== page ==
The Financial Diaries: How American Families Cope in a World of Uncertainty

Jonathan Morduch and Rachel Schneider. Princeton Univ., $27.95 (240p) ISBN 978-0-691-17298-9
This sharp-eyed, sympathetic study from Morduch, a public policy and economics professor, and Schneider, a financial services company vice president, has a compelling new angle on the effects of long-term financial instability on working-class families. The authors’ focus is on cash flow and how it can reveal instability that’s not otherwise obvious from simple income information. They designed the titular financial diaries by recording a total financial picture for each of 235 households in five states: dollars earned, spent, and received in government entitlements. The study shows how cash-flow uncertainty prevents people from sticking with long- or even short-term financial plans. Using the narratives of a handful of survey respondents—including a casino card dealer and a performing arts teacher—the authors discuss various coping methods: saving, borrowing, and drawing on communities and networks. They also examine how pervasive financial uncertainty drains people’s time and energy, citing a 2014 survey in which 92% of respondents said they would prefer economic stability to extra income. This is a must-read for anyone interested in causes of—and potential solutions to—American poverty. Agent: Ted Weinstein, Ted Weinstein Literary Management. (Apr.)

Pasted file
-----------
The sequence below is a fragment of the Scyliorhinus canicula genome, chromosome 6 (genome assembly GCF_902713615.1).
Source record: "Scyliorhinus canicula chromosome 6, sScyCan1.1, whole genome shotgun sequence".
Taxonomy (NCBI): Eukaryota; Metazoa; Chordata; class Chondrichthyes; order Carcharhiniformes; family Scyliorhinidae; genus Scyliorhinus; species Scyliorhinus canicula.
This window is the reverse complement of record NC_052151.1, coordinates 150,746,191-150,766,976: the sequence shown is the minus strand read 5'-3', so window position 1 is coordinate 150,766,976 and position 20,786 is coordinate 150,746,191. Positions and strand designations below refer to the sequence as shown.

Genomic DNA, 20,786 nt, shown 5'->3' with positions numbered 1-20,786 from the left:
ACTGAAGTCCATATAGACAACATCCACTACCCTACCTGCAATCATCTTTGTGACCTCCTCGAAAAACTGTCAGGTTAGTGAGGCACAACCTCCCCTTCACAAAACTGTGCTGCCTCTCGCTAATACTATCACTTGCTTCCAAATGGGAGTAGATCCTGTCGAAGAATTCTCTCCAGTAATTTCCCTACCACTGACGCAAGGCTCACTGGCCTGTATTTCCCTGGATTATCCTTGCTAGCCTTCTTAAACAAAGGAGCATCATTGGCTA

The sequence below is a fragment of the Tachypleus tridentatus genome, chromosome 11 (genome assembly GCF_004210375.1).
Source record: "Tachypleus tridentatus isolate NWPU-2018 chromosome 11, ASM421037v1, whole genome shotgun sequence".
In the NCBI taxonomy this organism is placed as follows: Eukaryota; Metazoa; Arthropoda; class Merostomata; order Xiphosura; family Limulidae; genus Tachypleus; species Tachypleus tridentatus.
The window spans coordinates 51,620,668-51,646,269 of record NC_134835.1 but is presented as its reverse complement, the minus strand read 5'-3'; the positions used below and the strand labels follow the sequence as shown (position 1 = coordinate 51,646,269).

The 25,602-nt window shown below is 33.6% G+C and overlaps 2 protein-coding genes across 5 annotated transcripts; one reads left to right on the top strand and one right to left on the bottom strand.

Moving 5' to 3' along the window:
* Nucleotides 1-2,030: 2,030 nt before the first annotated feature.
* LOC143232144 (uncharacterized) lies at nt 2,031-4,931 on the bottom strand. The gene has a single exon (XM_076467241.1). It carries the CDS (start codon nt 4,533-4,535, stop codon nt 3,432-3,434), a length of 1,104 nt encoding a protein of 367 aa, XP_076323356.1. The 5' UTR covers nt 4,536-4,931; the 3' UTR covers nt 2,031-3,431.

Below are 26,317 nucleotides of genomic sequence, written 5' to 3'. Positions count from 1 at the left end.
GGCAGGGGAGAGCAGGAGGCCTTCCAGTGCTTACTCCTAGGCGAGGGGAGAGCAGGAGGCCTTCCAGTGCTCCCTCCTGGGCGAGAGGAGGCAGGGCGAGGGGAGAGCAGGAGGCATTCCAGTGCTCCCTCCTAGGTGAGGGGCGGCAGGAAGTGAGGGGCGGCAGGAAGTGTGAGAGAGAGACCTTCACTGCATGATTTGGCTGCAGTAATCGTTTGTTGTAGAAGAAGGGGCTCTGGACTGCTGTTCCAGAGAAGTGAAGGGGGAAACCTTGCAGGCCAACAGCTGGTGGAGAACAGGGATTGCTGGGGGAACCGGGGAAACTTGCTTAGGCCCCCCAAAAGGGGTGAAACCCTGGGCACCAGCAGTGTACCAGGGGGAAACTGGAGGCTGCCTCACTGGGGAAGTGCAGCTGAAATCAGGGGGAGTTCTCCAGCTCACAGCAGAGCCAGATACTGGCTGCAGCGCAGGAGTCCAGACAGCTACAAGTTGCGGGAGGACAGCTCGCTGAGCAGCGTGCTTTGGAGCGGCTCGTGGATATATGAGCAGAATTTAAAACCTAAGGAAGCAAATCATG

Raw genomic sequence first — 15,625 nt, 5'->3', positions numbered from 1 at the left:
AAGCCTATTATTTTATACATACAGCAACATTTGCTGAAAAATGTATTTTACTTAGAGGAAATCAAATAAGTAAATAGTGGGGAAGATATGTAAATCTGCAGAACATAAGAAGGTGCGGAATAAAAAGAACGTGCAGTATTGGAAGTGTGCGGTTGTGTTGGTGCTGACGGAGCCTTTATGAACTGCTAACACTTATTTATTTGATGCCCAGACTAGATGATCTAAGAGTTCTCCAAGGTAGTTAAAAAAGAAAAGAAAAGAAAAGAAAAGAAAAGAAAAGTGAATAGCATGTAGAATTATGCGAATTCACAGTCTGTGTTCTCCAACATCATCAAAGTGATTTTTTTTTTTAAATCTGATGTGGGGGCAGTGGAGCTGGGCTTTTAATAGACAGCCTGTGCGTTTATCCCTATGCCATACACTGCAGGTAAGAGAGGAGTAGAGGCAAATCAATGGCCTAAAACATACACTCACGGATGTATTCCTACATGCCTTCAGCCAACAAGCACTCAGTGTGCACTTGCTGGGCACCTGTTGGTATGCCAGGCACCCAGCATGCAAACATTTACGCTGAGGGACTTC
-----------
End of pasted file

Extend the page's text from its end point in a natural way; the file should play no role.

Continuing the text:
Reviewed on: 02/27/2017
Release date: 04/04/2017
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